Blog What You Need to Know About the GADSS Regulation
What is GADSS?
Following several accidents where downed aircraft could not be located at all, or only after long and expensive search efforts, the Global Aeronautical Distress and Safety System (GADSS) recommendations were adopted by the International Civil Aviation Organization (ICAO) in March 2016. In December 2015, the European Union (EU) also adopted the ICAO-GADSS global flight tracking initiative to improve the location of aircraft in distress anywhere in the world.
What are the main goals of GADSS?
The GADSS concept of operations is simple in its scope: provide autonomous global, end-to-end tracking of commercial flights so that an aircraft is never “lost.” Its primary focus is the detection of aircraft in distress anywhere in the world, but also to provide more accurate tracking throughout the flight so the Search & Rescue (SAR) procedure can be initiated, if required, and rescuers directed to the right location. This process will also enable more efficient SAR operations as well as timely retrieval of the Flight Data Recorder.
What are the GADSS key components?
To make the tracking of all phases of an aircraft’s flight fool-proof, ICAO has based its recommendations on components and technologies which are all associated with various steps of a flight :
- Aircraft Tracking during normal operations – The aircraft position information needs to be updated and available for Air Traffic Services (ATS) at least once per 15 min.
- Autonomous Distress Tracking (ADT) during abnormal operations – The aircraft position
- information will be transmitted, without the need for flight crew action, at least once every minute when an aircraft is in a distress condition.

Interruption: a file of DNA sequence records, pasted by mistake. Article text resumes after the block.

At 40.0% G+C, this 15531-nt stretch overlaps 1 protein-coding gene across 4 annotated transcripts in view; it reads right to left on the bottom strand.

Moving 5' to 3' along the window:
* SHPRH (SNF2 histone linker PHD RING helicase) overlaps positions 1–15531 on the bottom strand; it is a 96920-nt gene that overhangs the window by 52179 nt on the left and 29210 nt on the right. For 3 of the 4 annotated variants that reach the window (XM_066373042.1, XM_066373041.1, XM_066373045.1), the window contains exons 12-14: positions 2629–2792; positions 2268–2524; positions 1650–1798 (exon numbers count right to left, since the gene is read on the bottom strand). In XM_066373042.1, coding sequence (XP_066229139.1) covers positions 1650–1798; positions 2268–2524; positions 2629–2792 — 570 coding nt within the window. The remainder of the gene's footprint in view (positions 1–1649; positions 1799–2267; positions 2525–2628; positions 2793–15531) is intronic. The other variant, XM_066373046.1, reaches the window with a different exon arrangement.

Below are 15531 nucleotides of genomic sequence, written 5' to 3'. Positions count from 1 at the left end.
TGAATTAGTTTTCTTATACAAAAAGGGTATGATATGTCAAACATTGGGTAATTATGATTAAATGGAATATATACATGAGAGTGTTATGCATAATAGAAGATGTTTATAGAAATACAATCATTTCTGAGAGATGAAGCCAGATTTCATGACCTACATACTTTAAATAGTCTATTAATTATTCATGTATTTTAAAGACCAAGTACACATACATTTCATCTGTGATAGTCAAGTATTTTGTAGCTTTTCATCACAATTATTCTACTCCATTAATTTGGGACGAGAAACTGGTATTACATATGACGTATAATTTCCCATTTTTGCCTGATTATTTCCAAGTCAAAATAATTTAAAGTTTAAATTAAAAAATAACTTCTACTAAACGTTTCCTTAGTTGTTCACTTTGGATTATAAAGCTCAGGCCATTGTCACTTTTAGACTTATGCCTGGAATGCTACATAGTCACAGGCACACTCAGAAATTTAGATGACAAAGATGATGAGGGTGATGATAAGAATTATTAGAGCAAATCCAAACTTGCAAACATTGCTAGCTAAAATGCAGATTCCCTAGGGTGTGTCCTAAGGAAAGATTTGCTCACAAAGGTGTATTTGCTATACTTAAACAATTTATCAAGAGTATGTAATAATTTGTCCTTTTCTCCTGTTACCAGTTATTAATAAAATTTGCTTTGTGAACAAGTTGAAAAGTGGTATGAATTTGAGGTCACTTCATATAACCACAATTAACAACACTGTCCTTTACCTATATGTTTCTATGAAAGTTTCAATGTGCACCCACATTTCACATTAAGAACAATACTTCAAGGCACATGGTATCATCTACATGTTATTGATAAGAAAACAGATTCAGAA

- Post-flight localization and recovery – The accurate aircraft position information (1 NM or better) is provided to SAR services.
When will the regulation be applicable?
The aircraft tracking function under normal operations will be applicable on November 8, 2018. The aircraft tracking function under abnormal operations and for flight recorder data recovery will both be applicable on January 1, 2021.
Who is covered and which airplanes are impacted?
The three standards of GADSS will apply to all new-built aircraft with take-off weight greater than 27,000 kg. Other new aircraft with take-off weight greater than 5,700 kg are also recommended to comply with the GADSS requirement from the same date. Retrofit – To cover aircraft delivered before this date to operate with Autonomous Distress Tracking systems, ICAO announced last year an incentive for operators willing to replace at least one of the two required Emergency Locator Transmitters (ELT) on board of the aircraft.
How can Orolia help operators and OEMs comply with GADSS?
Orolia currently leads a consortium of well-established, proven European companies and industry experts including Airbus, Air France or Cobham as part of the HELIOS project. The project members’ expertise in aircraft manufacturing, airline modifications, protective clothing design and search and rescue operations is uniquely suited to the ongoing development of a next generation distress tracking (DT) beacon, compliant with the ICAO GADSS concept of operations. More information is available at www.helios-gsa-project.eu.
Passionate about aerospace, Thomas Lefebvre holds a Master degree in International Business and foreign languages. He has held various positions within Orolia since 2015, including marketing and sales roles, and is currently the Aviation Sales Manager. He provides guidance and support to airlines globally as well as MROs to help them meet the latest ELT safety standards, including GADSS and the lithium battery special conditions.